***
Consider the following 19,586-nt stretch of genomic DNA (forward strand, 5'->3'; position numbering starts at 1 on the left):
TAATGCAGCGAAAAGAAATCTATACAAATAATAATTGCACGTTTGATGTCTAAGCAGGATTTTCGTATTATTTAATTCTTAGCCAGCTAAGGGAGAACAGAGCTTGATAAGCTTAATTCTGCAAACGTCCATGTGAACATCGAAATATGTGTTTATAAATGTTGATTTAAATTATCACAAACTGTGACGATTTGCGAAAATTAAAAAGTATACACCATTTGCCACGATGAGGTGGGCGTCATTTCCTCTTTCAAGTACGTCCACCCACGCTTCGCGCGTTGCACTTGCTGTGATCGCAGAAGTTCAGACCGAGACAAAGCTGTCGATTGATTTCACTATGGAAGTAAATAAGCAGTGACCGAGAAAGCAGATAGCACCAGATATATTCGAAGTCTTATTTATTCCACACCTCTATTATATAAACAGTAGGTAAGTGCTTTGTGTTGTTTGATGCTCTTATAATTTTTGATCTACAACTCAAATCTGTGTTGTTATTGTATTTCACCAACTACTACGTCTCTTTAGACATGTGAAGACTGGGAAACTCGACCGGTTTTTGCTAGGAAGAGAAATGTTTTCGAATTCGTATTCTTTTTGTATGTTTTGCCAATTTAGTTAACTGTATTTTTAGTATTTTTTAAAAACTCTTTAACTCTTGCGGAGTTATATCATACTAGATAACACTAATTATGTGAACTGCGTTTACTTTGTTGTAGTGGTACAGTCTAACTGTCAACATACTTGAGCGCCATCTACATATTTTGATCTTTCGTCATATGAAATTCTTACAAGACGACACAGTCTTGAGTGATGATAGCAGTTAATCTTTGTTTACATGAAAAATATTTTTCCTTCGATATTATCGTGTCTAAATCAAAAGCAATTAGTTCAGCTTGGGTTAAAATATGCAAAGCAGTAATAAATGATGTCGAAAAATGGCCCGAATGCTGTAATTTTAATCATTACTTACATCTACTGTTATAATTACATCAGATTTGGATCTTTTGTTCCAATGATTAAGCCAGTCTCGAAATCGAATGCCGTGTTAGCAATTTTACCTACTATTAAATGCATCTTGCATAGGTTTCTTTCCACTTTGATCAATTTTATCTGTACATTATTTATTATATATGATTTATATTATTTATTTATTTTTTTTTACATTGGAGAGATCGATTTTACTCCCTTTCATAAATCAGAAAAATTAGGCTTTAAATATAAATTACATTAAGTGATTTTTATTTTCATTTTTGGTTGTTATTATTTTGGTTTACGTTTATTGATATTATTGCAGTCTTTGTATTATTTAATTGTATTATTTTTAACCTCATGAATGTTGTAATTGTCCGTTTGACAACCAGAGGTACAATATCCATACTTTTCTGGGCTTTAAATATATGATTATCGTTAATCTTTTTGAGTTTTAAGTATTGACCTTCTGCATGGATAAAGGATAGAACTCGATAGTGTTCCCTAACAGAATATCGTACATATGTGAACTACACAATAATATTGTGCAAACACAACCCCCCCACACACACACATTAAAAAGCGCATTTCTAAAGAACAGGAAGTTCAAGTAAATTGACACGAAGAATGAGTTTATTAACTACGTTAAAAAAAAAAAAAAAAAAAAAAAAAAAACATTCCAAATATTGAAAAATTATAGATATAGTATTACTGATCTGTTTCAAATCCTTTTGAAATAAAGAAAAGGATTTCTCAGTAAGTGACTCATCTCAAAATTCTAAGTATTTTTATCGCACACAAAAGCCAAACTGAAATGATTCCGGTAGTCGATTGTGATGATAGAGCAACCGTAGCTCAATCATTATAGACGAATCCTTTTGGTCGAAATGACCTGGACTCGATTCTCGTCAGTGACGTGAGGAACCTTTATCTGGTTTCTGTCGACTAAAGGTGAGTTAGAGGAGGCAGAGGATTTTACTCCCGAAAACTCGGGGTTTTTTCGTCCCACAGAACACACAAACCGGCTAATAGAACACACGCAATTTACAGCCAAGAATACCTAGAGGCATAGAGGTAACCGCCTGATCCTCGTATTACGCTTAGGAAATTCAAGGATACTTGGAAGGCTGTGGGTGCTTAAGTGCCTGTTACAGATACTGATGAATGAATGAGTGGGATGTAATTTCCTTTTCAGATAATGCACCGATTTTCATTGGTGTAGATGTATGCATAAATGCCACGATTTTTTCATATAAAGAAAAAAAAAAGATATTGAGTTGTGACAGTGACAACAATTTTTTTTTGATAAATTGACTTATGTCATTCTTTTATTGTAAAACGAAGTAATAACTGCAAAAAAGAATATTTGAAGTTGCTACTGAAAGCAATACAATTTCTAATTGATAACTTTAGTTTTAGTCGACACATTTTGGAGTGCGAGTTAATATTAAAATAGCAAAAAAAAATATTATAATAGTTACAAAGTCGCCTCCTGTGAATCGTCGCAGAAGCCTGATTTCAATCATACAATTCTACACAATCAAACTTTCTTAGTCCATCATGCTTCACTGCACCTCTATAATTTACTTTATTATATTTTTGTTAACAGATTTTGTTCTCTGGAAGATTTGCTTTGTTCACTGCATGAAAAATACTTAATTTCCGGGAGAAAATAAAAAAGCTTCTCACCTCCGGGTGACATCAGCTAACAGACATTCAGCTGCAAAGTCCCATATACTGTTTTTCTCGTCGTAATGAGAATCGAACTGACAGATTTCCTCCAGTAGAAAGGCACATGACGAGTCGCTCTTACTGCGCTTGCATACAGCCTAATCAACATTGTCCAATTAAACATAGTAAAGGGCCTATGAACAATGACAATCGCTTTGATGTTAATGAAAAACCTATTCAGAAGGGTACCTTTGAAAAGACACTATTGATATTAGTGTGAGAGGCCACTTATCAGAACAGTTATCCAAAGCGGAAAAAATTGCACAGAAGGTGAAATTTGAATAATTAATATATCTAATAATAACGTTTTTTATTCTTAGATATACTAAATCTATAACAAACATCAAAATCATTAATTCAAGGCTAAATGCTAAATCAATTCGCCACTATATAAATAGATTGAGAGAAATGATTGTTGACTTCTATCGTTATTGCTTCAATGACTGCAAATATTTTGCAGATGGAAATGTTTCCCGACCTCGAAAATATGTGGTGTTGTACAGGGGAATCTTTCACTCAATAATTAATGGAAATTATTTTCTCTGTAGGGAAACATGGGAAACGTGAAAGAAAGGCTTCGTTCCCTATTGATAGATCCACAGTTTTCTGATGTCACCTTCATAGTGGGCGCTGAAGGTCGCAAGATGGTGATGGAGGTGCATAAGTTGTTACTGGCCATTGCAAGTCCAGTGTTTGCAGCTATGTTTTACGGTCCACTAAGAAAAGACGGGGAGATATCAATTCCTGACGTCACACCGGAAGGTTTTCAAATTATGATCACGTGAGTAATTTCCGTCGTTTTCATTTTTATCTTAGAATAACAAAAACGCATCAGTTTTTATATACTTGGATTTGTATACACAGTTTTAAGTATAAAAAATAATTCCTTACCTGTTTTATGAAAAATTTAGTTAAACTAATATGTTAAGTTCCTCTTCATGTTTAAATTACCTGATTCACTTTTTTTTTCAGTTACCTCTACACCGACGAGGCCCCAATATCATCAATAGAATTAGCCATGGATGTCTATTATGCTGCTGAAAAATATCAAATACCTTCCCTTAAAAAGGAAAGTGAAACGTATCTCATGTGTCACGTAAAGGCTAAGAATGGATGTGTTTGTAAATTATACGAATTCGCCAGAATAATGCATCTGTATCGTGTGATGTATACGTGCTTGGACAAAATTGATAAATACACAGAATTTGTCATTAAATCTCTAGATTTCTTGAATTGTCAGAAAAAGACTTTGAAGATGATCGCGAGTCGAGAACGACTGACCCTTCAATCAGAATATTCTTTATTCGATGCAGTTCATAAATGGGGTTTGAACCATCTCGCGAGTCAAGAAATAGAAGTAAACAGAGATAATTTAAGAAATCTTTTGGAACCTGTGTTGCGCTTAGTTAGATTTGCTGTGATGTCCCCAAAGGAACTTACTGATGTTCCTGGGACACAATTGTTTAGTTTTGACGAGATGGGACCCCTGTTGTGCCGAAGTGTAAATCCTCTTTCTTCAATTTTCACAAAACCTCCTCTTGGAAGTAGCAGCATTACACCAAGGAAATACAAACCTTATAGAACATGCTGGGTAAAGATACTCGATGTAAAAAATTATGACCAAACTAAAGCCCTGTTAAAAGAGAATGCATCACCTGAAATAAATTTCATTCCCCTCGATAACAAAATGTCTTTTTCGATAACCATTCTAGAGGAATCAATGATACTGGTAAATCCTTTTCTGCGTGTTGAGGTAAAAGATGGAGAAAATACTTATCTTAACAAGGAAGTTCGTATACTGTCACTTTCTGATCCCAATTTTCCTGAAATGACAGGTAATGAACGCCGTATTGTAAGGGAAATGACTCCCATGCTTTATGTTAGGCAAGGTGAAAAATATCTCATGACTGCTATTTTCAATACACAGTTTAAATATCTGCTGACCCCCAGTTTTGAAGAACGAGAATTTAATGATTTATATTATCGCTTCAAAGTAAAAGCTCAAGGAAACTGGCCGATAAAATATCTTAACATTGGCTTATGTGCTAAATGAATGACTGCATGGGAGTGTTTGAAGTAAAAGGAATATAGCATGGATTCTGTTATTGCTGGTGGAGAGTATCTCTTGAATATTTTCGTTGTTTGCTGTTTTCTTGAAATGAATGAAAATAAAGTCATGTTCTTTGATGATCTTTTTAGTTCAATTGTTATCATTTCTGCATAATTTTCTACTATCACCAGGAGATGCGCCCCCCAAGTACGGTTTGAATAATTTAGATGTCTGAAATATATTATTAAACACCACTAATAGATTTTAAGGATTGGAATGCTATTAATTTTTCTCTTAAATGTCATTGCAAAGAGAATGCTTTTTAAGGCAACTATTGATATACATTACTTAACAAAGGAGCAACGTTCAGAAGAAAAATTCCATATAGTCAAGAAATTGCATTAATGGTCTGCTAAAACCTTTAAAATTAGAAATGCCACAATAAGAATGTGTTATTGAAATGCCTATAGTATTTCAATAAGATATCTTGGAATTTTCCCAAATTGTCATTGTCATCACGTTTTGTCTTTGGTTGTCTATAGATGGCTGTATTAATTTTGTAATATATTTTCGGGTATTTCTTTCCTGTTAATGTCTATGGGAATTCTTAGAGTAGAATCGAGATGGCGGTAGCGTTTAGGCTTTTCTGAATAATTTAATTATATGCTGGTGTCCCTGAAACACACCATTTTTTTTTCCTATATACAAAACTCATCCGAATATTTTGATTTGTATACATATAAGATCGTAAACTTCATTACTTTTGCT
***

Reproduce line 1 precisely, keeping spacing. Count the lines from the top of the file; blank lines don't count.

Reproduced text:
Consider the following 19,586-nt stretch of genomic DNA (forward strand, 5'->3'; position numbering starts at 1 on the left):